Shortly after the Islamic State took control of Mosul in the summer of 2014, hitting brightly-colored balls with a well-chalked cue was among the many activities the group ruled un-Islamic and a distraction from jihad, ordering halls to shut down.
With the militants now expelled from the city’s east, Captain is one of more than a dozen pool halls that have reopened as residents try to bring back a sense of normalcy to their lives. New clubs have also opened up, betting that residents will indulge in some of the pleasures that were banned by the militants.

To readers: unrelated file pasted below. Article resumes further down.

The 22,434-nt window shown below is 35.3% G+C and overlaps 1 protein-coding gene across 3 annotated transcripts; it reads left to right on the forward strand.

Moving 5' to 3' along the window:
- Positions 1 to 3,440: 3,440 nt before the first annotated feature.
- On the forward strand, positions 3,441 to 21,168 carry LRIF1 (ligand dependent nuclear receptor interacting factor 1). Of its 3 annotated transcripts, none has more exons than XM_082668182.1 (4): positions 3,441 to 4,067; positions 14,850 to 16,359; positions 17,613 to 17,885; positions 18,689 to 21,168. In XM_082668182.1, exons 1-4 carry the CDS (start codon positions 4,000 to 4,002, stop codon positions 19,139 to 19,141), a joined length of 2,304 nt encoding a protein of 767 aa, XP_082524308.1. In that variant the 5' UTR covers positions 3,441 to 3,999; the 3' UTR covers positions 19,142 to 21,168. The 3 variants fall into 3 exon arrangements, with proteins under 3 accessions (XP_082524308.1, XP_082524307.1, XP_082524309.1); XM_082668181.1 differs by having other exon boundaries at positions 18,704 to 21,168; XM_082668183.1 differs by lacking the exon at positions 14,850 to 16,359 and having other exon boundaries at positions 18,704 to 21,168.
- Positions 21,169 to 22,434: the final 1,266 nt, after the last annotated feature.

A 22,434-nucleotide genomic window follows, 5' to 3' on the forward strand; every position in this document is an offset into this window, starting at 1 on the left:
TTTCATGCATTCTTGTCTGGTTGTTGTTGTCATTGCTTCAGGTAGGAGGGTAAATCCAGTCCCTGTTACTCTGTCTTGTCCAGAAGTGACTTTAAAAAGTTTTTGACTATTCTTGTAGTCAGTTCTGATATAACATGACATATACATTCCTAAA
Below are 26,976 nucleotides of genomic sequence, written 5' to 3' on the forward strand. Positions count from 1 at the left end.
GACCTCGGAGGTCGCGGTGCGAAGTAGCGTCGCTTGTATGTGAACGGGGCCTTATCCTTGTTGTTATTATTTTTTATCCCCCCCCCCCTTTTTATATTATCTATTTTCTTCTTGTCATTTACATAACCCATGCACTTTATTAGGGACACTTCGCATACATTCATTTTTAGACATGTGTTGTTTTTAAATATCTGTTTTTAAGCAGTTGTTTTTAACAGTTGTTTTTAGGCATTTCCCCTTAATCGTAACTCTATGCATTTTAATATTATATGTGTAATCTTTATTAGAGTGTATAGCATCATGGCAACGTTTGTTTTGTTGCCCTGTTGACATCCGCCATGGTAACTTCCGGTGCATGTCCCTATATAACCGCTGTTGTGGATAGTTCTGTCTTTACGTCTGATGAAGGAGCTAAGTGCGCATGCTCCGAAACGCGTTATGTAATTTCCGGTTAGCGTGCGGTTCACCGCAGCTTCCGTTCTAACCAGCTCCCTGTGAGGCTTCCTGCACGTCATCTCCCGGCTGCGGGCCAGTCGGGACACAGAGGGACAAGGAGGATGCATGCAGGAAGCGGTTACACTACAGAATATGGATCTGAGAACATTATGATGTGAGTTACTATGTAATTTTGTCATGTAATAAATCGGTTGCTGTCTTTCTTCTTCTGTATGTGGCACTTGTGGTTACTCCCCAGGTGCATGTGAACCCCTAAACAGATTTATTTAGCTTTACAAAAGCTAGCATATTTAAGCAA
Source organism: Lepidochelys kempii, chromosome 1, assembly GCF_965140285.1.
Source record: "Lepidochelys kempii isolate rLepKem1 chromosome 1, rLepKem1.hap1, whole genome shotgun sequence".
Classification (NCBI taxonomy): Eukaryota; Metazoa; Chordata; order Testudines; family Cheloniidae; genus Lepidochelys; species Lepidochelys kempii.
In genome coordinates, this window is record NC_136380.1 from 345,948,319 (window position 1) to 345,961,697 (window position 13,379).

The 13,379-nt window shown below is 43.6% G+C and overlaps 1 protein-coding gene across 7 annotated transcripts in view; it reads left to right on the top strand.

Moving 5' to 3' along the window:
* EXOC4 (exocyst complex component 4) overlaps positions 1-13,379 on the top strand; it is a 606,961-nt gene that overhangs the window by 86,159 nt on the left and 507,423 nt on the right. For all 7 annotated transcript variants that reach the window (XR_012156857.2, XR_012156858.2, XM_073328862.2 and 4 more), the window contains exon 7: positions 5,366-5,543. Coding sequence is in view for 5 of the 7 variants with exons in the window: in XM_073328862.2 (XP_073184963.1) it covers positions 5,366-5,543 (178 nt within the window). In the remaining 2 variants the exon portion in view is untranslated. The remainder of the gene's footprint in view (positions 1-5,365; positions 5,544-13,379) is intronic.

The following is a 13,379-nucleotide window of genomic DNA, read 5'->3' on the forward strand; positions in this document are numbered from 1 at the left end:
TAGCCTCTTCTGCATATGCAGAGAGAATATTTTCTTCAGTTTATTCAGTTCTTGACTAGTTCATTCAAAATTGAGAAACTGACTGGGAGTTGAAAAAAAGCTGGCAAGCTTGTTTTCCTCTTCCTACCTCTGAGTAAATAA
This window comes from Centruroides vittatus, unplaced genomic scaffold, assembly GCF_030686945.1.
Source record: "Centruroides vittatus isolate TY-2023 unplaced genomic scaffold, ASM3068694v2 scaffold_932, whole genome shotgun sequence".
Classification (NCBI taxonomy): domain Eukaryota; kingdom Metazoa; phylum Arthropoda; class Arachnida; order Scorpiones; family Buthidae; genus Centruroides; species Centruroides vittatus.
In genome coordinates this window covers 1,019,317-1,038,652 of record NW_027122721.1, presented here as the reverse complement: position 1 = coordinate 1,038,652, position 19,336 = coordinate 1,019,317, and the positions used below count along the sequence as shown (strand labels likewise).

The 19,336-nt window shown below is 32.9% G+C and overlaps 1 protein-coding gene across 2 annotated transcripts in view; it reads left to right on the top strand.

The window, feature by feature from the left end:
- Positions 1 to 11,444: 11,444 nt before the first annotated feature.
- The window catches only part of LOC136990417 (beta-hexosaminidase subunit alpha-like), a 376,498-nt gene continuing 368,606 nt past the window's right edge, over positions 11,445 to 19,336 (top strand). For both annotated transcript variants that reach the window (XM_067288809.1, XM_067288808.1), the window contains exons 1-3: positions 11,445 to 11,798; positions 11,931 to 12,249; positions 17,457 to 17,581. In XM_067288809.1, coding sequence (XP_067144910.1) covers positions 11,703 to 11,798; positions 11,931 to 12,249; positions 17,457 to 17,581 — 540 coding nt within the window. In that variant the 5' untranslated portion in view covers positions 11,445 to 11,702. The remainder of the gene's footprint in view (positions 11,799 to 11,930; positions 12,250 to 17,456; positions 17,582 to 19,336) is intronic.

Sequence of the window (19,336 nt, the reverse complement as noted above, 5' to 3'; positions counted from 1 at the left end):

“We don’t seek winning, we seek joy,” said the owner, Faris al-Abdali, an international snooker referee, as he finished up a game. “The wheel of life is turning again, but it’s slow.”
No one flinches at the sounds of distant explosions that occasionally ring out above the music, also banned in Islamic State’s self-proclaimed caliphate, along with the cigarettes and water pipes that fuel the clientele.